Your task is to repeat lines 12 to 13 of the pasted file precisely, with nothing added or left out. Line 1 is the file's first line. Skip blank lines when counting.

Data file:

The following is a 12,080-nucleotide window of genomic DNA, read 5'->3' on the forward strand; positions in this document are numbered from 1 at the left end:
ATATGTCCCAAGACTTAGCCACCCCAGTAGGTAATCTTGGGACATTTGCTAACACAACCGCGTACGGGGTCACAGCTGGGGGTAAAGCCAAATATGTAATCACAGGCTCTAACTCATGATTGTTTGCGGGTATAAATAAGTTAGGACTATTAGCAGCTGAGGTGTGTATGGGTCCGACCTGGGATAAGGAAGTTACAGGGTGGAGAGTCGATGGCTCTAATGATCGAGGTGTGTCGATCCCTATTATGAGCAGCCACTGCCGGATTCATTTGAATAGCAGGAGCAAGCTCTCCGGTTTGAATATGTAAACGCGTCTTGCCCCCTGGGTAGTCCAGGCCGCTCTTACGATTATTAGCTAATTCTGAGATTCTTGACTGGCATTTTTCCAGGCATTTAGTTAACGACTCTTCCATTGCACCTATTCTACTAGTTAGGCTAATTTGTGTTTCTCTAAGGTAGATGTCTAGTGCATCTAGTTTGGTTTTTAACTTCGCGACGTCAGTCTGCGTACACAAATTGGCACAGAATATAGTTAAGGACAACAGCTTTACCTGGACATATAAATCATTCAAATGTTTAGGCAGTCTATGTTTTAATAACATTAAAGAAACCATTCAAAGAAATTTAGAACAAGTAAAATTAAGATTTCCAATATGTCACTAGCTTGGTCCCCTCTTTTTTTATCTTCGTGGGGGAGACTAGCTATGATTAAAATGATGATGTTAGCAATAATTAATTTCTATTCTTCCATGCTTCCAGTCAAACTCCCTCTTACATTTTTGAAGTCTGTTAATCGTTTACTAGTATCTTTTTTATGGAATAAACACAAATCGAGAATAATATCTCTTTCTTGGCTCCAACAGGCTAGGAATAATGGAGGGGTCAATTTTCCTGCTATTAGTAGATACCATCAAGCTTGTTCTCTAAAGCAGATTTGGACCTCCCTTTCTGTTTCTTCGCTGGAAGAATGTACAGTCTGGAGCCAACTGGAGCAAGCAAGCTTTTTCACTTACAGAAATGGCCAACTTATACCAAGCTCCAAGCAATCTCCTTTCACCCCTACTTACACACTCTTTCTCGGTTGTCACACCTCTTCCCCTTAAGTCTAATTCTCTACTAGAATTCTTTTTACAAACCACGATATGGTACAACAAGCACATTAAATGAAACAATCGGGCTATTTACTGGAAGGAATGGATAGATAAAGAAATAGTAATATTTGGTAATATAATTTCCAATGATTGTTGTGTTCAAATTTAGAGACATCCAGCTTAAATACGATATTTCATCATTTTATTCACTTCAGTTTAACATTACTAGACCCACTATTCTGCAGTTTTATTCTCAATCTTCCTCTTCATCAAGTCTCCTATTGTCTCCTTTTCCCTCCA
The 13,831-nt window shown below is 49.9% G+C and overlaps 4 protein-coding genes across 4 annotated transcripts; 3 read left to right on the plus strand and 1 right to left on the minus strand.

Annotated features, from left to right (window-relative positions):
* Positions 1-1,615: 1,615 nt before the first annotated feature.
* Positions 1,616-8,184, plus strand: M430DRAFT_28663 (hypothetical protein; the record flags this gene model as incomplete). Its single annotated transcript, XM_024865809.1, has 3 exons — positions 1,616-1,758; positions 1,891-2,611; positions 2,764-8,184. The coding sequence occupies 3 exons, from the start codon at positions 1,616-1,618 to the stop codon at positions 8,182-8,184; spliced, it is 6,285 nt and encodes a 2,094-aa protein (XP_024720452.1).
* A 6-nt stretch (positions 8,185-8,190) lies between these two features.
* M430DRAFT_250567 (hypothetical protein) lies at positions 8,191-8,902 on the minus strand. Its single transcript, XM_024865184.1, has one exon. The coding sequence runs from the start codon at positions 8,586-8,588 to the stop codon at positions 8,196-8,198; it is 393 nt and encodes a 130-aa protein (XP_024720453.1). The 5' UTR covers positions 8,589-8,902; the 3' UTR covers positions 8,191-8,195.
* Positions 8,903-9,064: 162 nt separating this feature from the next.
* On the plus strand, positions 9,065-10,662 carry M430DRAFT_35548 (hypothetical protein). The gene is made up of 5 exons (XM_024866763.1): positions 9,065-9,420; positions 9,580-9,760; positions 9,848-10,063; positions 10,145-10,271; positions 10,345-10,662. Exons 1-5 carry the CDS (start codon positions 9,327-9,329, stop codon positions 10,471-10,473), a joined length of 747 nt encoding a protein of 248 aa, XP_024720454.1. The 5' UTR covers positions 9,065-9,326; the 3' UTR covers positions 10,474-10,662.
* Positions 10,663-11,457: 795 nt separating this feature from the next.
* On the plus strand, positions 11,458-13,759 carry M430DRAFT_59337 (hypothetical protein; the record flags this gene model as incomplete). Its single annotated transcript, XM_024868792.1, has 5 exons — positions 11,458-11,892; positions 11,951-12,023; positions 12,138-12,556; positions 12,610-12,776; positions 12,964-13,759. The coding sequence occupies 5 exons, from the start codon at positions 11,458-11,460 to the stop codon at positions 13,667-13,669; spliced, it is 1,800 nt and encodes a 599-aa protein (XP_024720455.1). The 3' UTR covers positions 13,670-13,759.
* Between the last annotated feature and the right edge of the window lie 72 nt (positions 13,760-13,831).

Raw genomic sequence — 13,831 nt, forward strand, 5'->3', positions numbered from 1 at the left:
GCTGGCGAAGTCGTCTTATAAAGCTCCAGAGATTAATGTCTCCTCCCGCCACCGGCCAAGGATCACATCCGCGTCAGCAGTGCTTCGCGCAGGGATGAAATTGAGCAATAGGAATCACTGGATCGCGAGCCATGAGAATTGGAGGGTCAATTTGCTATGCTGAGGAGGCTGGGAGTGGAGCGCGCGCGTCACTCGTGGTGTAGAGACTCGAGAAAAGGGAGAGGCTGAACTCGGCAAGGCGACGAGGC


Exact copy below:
* On the plus strand, positions 11,458-13,759 carry M430DRAFT_59337 (hypothetical protein; the record flags this gene model as incomplete). Its single annotated transcript, XM_024868792.1, has 5 exons — positions 11,458-11,892; positions 11,951-12,023; positions 12,138-12,556; positions 12,610-12,776; positions 12,964-13,759. The coding sequence occupies 5 exons, from the start codon at positions 11,458-11,460 to the stop codon at positions 13,667-13,669; spliced, it is 1,800 nt and encodes a 599-aa protein (XP_024720455.1). The 3' UTR covers positions 13,670-13,759.
* Between the last annotated feature and the right edge of the window lie 72 nt (positions 13,760-13,831).